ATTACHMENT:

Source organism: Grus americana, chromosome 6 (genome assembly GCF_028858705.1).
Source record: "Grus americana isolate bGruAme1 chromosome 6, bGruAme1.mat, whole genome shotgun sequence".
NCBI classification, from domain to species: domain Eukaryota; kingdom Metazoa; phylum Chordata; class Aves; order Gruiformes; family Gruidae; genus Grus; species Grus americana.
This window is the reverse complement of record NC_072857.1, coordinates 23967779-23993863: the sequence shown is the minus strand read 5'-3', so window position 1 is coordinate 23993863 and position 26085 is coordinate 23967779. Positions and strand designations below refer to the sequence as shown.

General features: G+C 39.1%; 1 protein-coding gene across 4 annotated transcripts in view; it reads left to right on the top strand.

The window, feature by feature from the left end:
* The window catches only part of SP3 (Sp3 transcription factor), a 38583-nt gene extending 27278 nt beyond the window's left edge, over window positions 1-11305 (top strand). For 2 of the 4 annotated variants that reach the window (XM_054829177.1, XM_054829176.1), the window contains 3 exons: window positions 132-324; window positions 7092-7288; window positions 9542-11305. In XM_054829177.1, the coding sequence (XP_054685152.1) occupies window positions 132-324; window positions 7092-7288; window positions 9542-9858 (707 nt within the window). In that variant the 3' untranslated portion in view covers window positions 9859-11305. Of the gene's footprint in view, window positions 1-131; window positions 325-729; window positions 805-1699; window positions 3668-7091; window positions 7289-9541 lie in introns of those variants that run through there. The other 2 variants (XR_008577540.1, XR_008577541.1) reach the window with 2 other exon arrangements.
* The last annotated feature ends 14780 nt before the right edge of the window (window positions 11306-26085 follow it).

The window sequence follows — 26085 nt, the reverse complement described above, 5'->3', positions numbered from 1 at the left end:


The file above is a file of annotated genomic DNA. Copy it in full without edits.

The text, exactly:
Source organism: Grus americana, chromosome 6 (genome assembly GCF_028858705.1).
Source record: "Grus americana isolate bGruAme1 chromosome 6, bGruAme1.mat, whole genome shotgun sequence".
NCBI classification, from domain to species: domain Eukaryota; kingdom Metazoa; phylum Chordata; class Aves; order Gruiformes; family Gruidae; genus Grus; species Grus americana.
This window is the reverse complement of record NC_072857.1, coordinates 23967779-23993863: the sequence shown is the minus strand read 5'-3', so window position 1 is coordinate 23993863 and position 26085 is coordinate 23967779. Positions and strand designations below refer to the sequence as shown.

General features: G+C 39.1%; 1 protein-coding gene across 4 annotated transcripts in view; it reads left to right on the top strand.

The window, feature by feature from the left end:
* The window catches only part of SP3 (Sp3 transcription factor), a 38583-nt gene extending 27278 nt beyond the window's left edge, over window positions 1-11305 (top strand). For 2 of the 4 annotated variants that reach the window (XM_054829177.1, XM_054829176.1), the window contains 3 exons: window positions 132-324; window positions 7092-7288; window positions 9542-11305. In XM_054829177.1, the coding sequence (XP_054685152.1) occupies window positions 132-324; window positions 7092-7288; window positions 9542-9858 (707 nt within the window). In that variant the 3' untranslated portion in view covers window positions 9859-11305. Of the gene's footprint in view, window positions 1-131; window positions 325-729; window positions 805-1699; window positions 3668-7091; window positions 7289-9541 lie in introns of those variants that run through there. The other 2 variants (XR_008577540.1, XR_008577541.1) reach the window with 2 other exon arrangements.
* The last annotated feature ends 14780 nt before the right edge of the window (window positions 11306-26085 follow it).

The window sequence follows — 26085 nt, the reverse complement described above, 5'->3', positions numbered from 1 at the left end: